On a recent visit to Louisville, Kentucky I was fortunate to spend time with Mark Hogg, founder and CEO of WaterStep. I toured their facility and learned about how their simple water technologies, procedures and health-hygiene education brings safe water to remote communities around the world. We discussed how hygiene and hydration are always first and foremost on the path to improved health. Without clean water for drinking, washing and cooking, there simply is no life. But our conversation went deeper, as always seems to be the case with Mark because he and the team at WaterStep believe Water Is Medicine.

Here is a brief summary of common human maladies and how water provides healing power:

Addiction – Our brains can become addicted to almost anything: drugs, alcohol, gambling, over-eating and technology to name a few. The good news is that we can also become addicted to activities that don’t cause our health and personal lives to unravel. A number of water-based sports such as sailing, surfing, paddling, swimming and fishing have been used as replacements for the bad stuff. More good news is that the side effects are few and the after-effect is pure stoke, a blissed out feeling also referred to as “blue mind.” Programs are popping up around the world that replace one dopamine-seeking activity with another, saving lives and families alike.

Anxiety – Disorders related to anxiety represent another category where water comes in handy. Van Curaza, a former pro surfer and addict, runs Operation Surf in Califormia, where his team works closely with veterans suffering from post traumatic stress to learn how to surf and relieve anxiety. Groups like Heroes on the Water employ kayak fishing to achieve the same ends. The results are encouraging for those who participate. Veterans report improved sleep, lower anxiety levels and a new purpose in life following water therapy. Another area where preliminary results are promising involves floatation in salt water as used in the treatment of both PTS and eating disorders. Author Emily Kate Noren tells her story of curing her eating disorders in “Unsinkable” and Neuroscientist Dr. Justin Feinstein at the Laureate Institute for Brain Research in Tulsa, Oklahoma is leading a program that pairs state of the art brain scanning with floatation. Preliminary results are being processed and should be widely reported within the year.

Screen Shot 2015-11-05 at 9.32.25 PM

Ailments – Some sixty percent of modern ailments and illnesses are related to stress. This is partly because stress increases cortisol which promotes inflammation, slowing the healing process. Here’s a partial list, from head to toe of stress related infirmities:

Brain and nerves: Headaches, feelings of despair, lack of energy, sadness, nervousness, anger, irritability, trouble concentrating, memory problems, double sleeping, anxiety, depression.

Skin: Acne, psoriasis and other skin problems.

Muscles and joints: Muscle aches and pension (especially in the neck, shoulders and
back), increased risk of reduced bone density.

Heart: Faster heartbeat, rise in blood pressure, increased risk of high cholesterol and
heart attack.

Stomach: Nausea, stomach pain, heartburn, weight gain.

Intestines: Diarrhea, constipation and other digestive problems.

Reproductive system: For women, irregular or more painful periods, reduced sexual
desire; for men, impotence, lower sperm production, reduced sexual desire.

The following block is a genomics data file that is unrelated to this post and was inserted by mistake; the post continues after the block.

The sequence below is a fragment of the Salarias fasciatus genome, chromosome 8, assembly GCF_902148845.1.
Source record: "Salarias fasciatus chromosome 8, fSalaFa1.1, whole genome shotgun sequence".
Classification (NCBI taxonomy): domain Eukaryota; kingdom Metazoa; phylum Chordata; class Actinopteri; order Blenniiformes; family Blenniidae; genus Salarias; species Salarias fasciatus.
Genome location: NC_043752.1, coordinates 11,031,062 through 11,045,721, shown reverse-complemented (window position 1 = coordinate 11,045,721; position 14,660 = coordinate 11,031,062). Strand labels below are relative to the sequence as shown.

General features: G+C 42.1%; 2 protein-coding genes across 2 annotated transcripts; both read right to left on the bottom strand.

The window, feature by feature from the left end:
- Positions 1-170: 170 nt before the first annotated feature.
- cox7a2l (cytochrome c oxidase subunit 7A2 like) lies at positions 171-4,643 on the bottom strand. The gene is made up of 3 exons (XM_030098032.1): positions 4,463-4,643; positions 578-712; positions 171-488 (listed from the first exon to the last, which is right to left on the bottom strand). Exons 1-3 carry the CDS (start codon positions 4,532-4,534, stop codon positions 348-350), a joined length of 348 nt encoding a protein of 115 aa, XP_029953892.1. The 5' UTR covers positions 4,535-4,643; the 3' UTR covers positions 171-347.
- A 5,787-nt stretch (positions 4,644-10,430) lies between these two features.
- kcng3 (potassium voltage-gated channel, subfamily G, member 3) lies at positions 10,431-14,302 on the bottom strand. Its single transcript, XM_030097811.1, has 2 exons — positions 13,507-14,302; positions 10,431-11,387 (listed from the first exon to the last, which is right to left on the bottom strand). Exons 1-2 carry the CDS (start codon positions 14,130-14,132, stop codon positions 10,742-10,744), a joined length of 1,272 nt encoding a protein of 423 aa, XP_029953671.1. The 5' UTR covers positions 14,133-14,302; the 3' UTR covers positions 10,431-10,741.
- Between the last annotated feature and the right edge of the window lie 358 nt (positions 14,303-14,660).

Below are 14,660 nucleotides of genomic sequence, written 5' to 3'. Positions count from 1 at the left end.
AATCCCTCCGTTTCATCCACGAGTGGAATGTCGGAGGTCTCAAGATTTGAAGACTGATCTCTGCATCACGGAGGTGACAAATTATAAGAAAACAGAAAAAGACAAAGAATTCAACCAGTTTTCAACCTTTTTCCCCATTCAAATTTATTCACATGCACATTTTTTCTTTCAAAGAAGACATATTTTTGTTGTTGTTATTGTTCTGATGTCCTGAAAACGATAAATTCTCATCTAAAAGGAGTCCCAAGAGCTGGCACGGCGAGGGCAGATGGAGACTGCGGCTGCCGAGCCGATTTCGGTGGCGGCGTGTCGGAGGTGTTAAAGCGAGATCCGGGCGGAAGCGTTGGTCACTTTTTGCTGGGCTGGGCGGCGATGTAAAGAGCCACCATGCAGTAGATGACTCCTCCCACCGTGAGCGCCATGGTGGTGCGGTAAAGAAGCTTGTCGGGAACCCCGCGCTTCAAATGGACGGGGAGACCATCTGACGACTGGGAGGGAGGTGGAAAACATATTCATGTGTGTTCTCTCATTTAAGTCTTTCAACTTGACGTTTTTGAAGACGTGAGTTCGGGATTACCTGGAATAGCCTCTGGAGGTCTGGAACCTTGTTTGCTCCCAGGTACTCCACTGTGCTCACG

Immune system: Lowered ability to fight or recover from illness.

Studies show that proximity to water (rivers, streams, beaches, aquariums) can significantly increase relaxation. Treatments for virtually all of the ailments listed can be supported by water-based therapy. Exercise in water provides the support many rehab and aging patients need and is well documented as a leading form of prevention and recovery.


Screen Shot 2015-11-05 at 9.36.29 PM


At Risk Populations – Individuals, including youth, post-rehab patients and prisoners are often considered at risk or vulnerable for a variety of reasons. Spending extended periods of time on the water has proven an effective “last chance” therapy for teens on the verge of incarceration. Ocean Wilderness Therapy programs in Hawaii and projects like Soul River in Oregon reconnect young people to wild waters. Water-based therapies have proven effective as part of programs designed to help recovered addicts avoid relapses. “Blue rooms” are being experimented with in solitary confinement units in prisons, reducing injury to both inmates and staff. Used in conjunction with other time-proven approaches water-based therapies show strong promise.

Attention Deficit – The inability to focus and sustain attention leads to ADHD, memory issues, problem solving, critical thinking and can impede the creative process. The late neurologist Dr. Oliver Sacks wrote: “There is something about being in water and swimming which alters my mood, gets my thoughts going, as nothing else can ….. theories and stories would construct themselves in my mind as I swam to and fro, or round and round…sentences and paragraphs would write themselves in my mind, and at such times I would have to come to shore every so often to discharge them.” Dr. Sacks was a brilliant thinker and writer. For him to claim that some of his best ideas came to him while in water should grab your attention.

Musician Pharrell Williams said water is where he first discovered his love for music: “through the motion of water…my imagination ran wild.” Artists, musicians, scientists and people working out of all kinds of problems have turned to water to loosen the creative process. The next time you’re stuck, try walking or sitting near water, a dip or a swim, even a bath or shower, and see if it doesn’t move the gears and get new ideas flowing. Be warned, keep a notebook and pen handy.

Attitude – Many educational programs exist that take students on field trips to our many lakes, rivers and oceans. While there kids learn about animals, the water cycle and ecology. We can also teach them that these waterways can help them manage anger, increase self-esteem, develop leadership, deepen friendships, and boost creativity. Healthy, wild waterways can therefore help people stay in school, maintain healthy relationships, further their careers, and even stay out of jail.